The purpose of lingo is to encapsulate a particular idea into a nice and compact word. However, meaning is lost if you don’t understand what the word means.

In the dev world, more advanced topics are often out of reach and often times discouraging for new developers. In part, it’s because it feels like they’re reading a foreign novel. The letters and words might look familiar, but none of it makes sense.

And it’s hard to make sense of everything, especially if you have to keep stopping every second word to figure out what the sentence is trying to tell you.

For this piece, I’ve decided to compile the top 7 concepts that I often find myself translating for new developers. I hope you find them useful in your quest to become a better developer.

1. immutability, mutation, mutable

Weak immutability is when the shape of your data doesn’t change. Strong immutability is when nothing about the object changes.

So if you have an object that goes into a function, it comes out of it in the exact same form. For weak immutability, the data attached to it can change, but the number of keys, names and order do not.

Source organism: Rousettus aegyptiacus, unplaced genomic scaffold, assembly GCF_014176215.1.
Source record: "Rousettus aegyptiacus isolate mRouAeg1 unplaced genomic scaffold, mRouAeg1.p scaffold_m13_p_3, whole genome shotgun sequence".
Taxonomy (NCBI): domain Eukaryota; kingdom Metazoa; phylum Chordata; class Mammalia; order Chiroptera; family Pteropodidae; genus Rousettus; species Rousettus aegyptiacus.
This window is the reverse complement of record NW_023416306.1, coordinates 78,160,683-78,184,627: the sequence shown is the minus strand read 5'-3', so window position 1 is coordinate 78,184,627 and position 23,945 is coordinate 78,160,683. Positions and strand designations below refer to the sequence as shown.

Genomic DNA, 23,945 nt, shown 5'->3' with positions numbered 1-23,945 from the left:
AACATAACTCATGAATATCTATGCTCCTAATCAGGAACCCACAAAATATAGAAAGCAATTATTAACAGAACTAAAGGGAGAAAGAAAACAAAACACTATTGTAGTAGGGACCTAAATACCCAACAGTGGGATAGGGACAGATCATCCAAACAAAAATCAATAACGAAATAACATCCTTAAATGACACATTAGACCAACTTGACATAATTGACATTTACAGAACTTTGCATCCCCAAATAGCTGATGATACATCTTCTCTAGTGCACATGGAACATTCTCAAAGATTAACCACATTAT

For example, this is a mutation:

function changeMe(someObject){ 
   someObject.age = 3; 
   return someObject; 

let exampleOne = {"cat": "Tibbers" };

The function changes the shape of the object, meaning that it is mutable.

For a more in-depth discussion on the topic, here’s something that can help you (in addition to a few other bonus techniques).

2. declarative

It doesn’t matter what order you do something in, the underlying rules ensure that you get the same and correct result every time.

For example, this mathematical equation follows a declarative methodology.

(2 x 5) + 8 - 3 = 15

So if you move the order around, you’re still going to get the same result.

- 3 + (2 x 5) + 8 = 15
8 - 3 + (2 x 5) = 15

In JavaScript programming, a declarative pattern is where the order of functions doesn’t matter to the construction of the final outcome. You can call them in any order. The sequence doesn’t matter.

3. recursion

When the function continues to call itself until a particular condition is fulfilled.

No. It’s not a for loop. It might sound like it, but it’s not.

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